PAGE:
I think common sense tells us that some themes in the Bible are much more important and relevant than others. (For example, I would say that it's much more important to believe that Christ died for our sins and rose from the dead than it is to believe that the animals filed into the ark two by two.) Saying that every word in the Bible is divinely inspired and true (as many fundamentalists do) leads to ridiculous spectacles like creationists building museums with displays of humans walking side-by-side with dinosaurs.

The Bible makes it very clear that different situations call for different actions; you can't always take a Biblical injunction (from the Old or New Testament) and say that it applies to every time and circumstance. Rational adults are responsible for their own moral choices. For better or worse, we often must let our consciences be our guide.

Tracy said...

ucsb1990 , you have done what many sinners will try to do. You take the Bible out of context, and hope that nobody notices your own sinful condition. The book of Deuteronomy took place when God was directly governing the nation of Israel. God detests sin, and the sinners that commit it. Deuteronomy 22:21 is talking about a whore. If you had read verses 13-21, you would see that if she was being falsely accused by her husband, then he would have to pay. But, if she had lost her virginity before marraige, making her a whore, then she would be stoned. Also, you skipped a lot of verses to get to verse 28. That isn't describing rape. It is describing two people having sex, and being found out. Then they must be married. In the earlier verses you find the context of this passage. If she cries out, then because they are in the city someone would have heard and reacted to it. Then the rapist would be stoned. If she doesn't cry out, it is because she is consenting, and if they are found out, then both of them are stoned. God does not tolerate sin. That's why Hell was created. It's where the sinners go. The difference between then and now is that God is not directly governing us. He is holding people accountable for their sin.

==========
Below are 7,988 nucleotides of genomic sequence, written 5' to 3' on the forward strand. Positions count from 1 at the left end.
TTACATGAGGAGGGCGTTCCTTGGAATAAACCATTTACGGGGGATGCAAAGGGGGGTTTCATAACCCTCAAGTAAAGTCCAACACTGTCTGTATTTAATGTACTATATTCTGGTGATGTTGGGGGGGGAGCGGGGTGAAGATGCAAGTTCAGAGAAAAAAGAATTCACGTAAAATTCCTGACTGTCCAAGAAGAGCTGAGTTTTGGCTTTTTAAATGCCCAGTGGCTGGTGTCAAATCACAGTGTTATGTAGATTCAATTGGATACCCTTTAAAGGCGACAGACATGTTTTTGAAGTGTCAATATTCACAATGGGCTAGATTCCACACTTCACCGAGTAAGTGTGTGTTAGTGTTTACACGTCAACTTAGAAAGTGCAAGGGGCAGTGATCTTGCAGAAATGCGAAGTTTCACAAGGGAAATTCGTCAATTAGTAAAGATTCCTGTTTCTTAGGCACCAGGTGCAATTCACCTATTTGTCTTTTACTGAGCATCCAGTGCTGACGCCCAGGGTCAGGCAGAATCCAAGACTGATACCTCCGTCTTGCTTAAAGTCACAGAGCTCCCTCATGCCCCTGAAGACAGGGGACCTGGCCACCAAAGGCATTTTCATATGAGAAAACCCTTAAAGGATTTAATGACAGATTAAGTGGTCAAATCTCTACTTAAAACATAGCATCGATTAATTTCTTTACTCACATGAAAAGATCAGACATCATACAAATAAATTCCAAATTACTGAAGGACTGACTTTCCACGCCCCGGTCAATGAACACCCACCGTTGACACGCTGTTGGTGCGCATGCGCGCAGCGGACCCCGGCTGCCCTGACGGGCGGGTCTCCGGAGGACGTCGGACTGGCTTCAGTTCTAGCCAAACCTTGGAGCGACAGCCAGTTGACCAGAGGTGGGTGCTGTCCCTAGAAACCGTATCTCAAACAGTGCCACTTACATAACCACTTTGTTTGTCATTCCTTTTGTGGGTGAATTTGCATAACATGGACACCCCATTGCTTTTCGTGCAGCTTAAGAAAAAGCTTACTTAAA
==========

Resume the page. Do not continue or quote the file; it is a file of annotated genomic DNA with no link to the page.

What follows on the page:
Your growing up in a Christian home means nothing. If you were actually born again, then you are now a back slider. Meaning unless you repent, and return to the narrow road, then you will burn in Hell. If you were never born again, then you need to surrender to the Lord, and be born again. either way you need to repent.
Also, you are a hypocrite. You are a sinner that condemns the bible one minute, then uses it the next. You accuse Christians of picking and choosing, and you do the very same thing in your comments.
Tolerance is not love, it is hate. Intolerance is love. You have it backwards. If you tolerate a heroin addict by giving him money for drugs, are you showing love? No! You show love to that heroin addict by telling him he needs to go to a detox clinic, and stop using heroin! That's showing real love. A sinner is no different than a heroin addict. If you tell them everything is OK, that is hate. If you tell them to seek Jesus, and stop sinning, that's love! There overall good is to have eternal life, not be happy on their way to Hell! Think about it.

marosia said...

It will be great to watch Cirque du Soleil - Alegria, i have bought tickets from looking forward to it.